After many years in hiatus, and the need to rely on buying second hand MAS sticks, the MAS Neo is coming soon to a fighting game meetup near you!
For a short history lesson, back in the late 90s / early 2000s, home consoles finally caught up technology wise to produce several console perfect ports of arcade games. This allowed smaller and local venues to host more fighting game tournaments and events, without the need to shell out $1000+ on a used or new arcade machine/board.
The only issue many were running into at that point, was the (Mostly) ill equipped controllers made for 3D games being used for 2D fighters. While the Dreamcast had some fantastic arcade games on it, that controller was in NO WAY a great fighting pad… The PlayStation controller was a pretty good pad for some titles, with one player actually winning EVO 2014 with a PS1 controller a few years back.
Arcade sticks were offered for consoles back in the day, but for the most part, many of them ranged from almost as good, to being complete garbage. Most sixth gen fighting sticks at that point were import Hori sticks, mimicking the Japanese arcade cabinets, which (In some people’s eyes) were objectively better than arcade parts used in Western style arcade machines.
However, there never was anything that was a 1:1 recreation of the US arcade control panel. That is… Until the MAS arcade sticks rolled onto the scenes..
Thao Nguyen and Reynalda Lynn Nguyen, the pioneers behind the MAS arcade stick, saw the gap in the market, and with their skills, started creating these sticks for local competitors in California, and eventually hosting a website to sell them all over the world.
As the name implies, the MAS (Multi-Arcade System) sticks were designed to be used on different home systems (As in, one stick per console), and in some cases, dual modded to work on two consoles (Such as the PS2 / Dreamcast).
Towards the end of the sixth gen console’s lives, and during the release of Street Fighter 4, the Japanese fight stick explosion occurred. This is when companies such as Mad Catz, Hori, and others stared to producing high quality fight sticks using actual Japanese parts (Usually Sanwa or Seimitsu parts), pushing the American control panel parts demand to the point of irrelevancy. Forcing companies like Happ, who produced many of the Arcade control panel buttons, to merge with Suzo, causing many of their buttons to decline further in quality, killing what was left of the American arcade stick market by raising the price of vintage Happ parts to acronical levels.
At that point, making the switch to the cheaper and readily available Japanese style fight sticks made so much more sense. Why try waiting for a MAS Stick to become available, or hunt down expensive vintage Happ parts, when you can pick up a perfectly working stick with potentially better feeling parts for under $200?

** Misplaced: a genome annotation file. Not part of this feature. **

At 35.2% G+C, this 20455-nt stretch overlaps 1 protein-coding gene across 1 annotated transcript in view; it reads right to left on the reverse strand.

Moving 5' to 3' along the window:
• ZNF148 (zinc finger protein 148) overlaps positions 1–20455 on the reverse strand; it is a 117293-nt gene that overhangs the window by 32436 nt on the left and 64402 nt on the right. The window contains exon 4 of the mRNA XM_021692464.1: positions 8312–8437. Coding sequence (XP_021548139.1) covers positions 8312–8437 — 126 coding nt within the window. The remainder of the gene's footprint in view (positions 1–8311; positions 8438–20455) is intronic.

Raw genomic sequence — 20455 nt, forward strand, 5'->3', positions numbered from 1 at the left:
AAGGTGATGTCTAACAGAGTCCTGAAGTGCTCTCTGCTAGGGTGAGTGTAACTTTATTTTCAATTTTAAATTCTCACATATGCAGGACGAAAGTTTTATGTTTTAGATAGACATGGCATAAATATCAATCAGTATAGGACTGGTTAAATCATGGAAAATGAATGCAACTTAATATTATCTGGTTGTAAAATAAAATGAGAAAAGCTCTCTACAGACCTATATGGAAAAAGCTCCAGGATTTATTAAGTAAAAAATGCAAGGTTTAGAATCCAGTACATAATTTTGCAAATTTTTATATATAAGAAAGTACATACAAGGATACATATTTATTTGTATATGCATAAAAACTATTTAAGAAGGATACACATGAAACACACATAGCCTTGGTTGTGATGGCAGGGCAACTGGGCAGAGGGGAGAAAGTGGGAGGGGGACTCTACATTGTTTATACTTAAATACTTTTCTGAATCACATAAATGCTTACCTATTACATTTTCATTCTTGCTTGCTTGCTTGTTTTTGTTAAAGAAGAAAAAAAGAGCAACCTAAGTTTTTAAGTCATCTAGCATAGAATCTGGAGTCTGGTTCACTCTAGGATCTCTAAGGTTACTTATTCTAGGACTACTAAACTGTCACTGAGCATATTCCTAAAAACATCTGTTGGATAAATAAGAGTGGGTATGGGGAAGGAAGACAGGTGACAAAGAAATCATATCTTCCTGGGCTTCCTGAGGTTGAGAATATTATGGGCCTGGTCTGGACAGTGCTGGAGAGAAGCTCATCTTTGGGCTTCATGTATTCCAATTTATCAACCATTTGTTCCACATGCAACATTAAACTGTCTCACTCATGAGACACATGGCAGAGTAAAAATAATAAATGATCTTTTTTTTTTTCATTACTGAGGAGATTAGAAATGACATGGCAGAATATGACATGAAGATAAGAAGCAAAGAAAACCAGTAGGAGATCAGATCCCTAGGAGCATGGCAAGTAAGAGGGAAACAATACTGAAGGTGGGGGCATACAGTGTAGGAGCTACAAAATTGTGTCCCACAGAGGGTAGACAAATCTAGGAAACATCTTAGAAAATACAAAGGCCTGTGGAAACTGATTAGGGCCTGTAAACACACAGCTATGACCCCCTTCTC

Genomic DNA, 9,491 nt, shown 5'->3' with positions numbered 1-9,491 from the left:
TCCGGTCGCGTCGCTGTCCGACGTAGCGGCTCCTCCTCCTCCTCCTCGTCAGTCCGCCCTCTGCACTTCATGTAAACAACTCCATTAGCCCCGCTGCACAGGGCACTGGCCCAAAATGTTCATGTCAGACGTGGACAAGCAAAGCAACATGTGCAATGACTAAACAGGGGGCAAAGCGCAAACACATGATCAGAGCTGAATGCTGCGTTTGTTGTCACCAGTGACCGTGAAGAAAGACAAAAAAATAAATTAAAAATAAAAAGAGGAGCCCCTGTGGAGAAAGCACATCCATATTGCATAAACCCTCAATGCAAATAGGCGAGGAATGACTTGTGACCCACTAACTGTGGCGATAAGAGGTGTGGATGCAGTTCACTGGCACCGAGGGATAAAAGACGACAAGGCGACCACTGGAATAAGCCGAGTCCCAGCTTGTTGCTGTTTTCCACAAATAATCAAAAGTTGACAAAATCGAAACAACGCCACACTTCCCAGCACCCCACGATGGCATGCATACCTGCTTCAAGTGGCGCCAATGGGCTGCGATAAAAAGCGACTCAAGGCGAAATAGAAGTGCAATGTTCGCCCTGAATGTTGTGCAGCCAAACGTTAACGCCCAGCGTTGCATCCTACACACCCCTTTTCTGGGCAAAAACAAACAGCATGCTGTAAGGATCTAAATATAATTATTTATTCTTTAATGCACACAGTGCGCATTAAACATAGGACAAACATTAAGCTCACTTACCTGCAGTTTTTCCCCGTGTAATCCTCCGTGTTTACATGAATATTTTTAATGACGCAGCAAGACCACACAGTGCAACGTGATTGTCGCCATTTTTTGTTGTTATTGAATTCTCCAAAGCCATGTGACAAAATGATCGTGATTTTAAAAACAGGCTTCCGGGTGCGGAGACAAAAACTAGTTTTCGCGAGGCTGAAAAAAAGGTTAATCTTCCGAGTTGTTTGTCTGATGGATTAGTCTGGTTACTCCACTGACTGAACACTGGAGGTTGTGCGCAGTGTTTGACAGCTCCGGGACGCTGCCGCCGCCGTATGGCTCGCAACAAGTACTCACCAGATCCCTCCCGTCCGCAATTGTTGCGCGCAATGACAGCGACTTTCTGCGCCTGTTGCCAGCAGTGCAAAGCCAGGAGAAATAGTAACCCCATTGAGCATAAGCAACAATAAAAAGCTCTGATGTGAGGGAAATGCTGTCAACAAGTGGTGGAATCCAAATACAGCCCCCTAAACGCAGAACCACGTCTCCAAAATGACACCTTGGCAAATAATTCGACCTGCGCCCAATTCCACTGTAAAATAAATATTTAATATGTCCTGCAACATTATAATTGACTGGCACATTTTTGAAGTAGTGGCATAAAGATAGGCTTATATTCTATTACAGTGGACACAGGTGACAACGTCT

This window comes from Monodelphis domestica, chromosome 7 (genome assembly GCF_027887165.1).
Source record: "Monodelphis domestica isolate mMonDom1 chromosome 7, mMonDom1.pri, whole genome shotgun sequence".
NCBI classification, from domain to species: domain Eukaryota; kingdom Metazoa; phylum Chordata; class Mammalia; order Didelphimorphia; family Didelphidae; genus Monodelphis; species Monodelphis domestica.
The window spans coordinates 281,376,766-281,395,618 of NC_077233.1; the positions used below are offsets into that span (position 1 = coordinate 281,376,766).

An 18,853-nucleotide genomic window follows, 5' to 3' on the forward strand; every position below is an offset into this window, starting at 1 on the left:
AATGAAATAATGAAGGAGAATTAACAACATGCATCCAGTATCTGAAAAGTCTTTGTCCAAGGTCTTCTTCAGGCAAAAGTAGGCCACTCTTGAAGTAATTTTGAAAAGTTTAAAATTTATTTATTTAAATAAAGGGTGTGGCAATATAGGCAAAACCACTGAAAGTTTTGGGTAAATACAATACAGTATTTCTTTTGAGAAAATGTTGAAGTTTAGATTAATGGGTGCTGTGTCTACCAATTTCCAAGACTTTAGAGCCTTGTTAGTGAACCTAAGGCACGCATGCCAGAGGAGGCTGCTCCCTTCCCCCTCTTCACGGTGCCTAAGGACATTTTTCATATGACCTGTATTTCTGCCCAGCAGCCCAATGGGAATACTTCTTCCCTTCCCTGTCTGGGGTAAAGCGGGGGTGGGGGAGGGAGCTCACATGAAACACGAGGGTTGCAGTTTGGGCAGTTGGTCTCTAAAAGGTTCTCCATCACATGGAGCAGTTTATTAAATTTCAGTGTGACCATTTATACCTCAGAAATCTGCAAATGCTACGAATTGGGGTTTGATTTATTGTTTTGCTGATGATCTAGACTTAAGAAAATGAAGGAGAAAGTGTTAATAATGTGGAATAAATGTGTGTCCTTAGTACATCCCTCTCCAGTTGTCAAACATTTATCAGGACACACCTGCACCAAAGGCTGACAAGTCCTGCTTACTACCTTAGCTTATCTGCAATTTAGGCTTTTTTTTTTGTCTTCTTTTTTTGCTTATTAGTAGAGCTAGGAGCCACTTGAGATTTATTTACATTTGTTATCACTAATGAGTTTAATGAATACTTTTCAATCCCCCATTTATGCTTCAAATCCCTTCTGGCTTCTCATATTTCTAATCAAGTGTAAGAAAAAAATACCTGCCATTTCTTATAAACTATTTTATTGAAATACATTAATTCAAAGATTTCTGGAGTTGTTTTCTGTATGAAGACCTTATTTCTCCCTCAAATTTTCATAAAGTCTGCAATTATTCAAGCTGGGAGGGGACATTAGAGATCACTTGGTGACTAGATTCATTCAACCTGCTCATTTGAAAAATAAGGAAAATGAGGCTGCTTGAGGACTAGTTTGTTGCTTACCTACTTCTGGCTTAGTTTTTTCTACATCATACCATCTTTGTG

Eventually, the MAS Arcade Stick was retired, and the ever growing Japanese style fight sticks took over the market..
Years later, Thao eventually talked with Scanline City about reviving the brand and improving on the stick, but sadly, Theo and his wife passed away due to a house fire in March of 2021. Scanline City decided to push on in his memory, and announced the MAS NEO, a BRAND NEW MAS fight stick, which will potentially be more versatile and higher quality than the original.
The MAS NEO itself can support pretty much every button and stick combination with it’s Plexi layout. Japanese parts, American parts, and potentially some Korean parts. Finally a stick for those who want to use American style parts!
On top of that, it will also support several different button layouts, so you can pick what works best for you! Vewlix, SEGA, Namco Noir, and even the Mortal Kombat cross! This could also mean a Hit Box or Mix box layout can be supported as well, which are fight stick layouts that use only buttons, or a WASD keyboard button layout instead of a joy stick respectively.
Currently, there are no specific plan for internal electronics for said stick, but they hope to include options for Brook’s universal and retro boards, so it can potentially be fit for any situation. They will also sell the case without electronics for those who are interested in a DIY solution, or want to wire the stick up to their specific need.
You might be asking yourself, “How much is this going to run me?”. Scanline City says the pricing will be around $300-$500 depending on your specific need, with a DIY version running cheaper than for example, a ready to go wired up stick with buttons. Scanline City also announced a MAS Classic, which will be more in line to the original MAS stick specifications, and run around $200-$400 again, depending on which configuration you go with.
The MAS Neo will be open to orders later this month, and the wait for said stick will be determined based on when you put in an order. The wait might be shorter also depending if you just order the case without electronics, due to potential part shortage issues, but that remains to be seen…
Keep an eye out on Scanline City’s YouTube channel for the announcement video for the MAS Classic, and the eventual open orders for the MAS Neo later this month!
Also, want to give a big thanks to Scanline City’s original MAS Arcade Stick video, which gave me additional info as to why this stick is so legendary.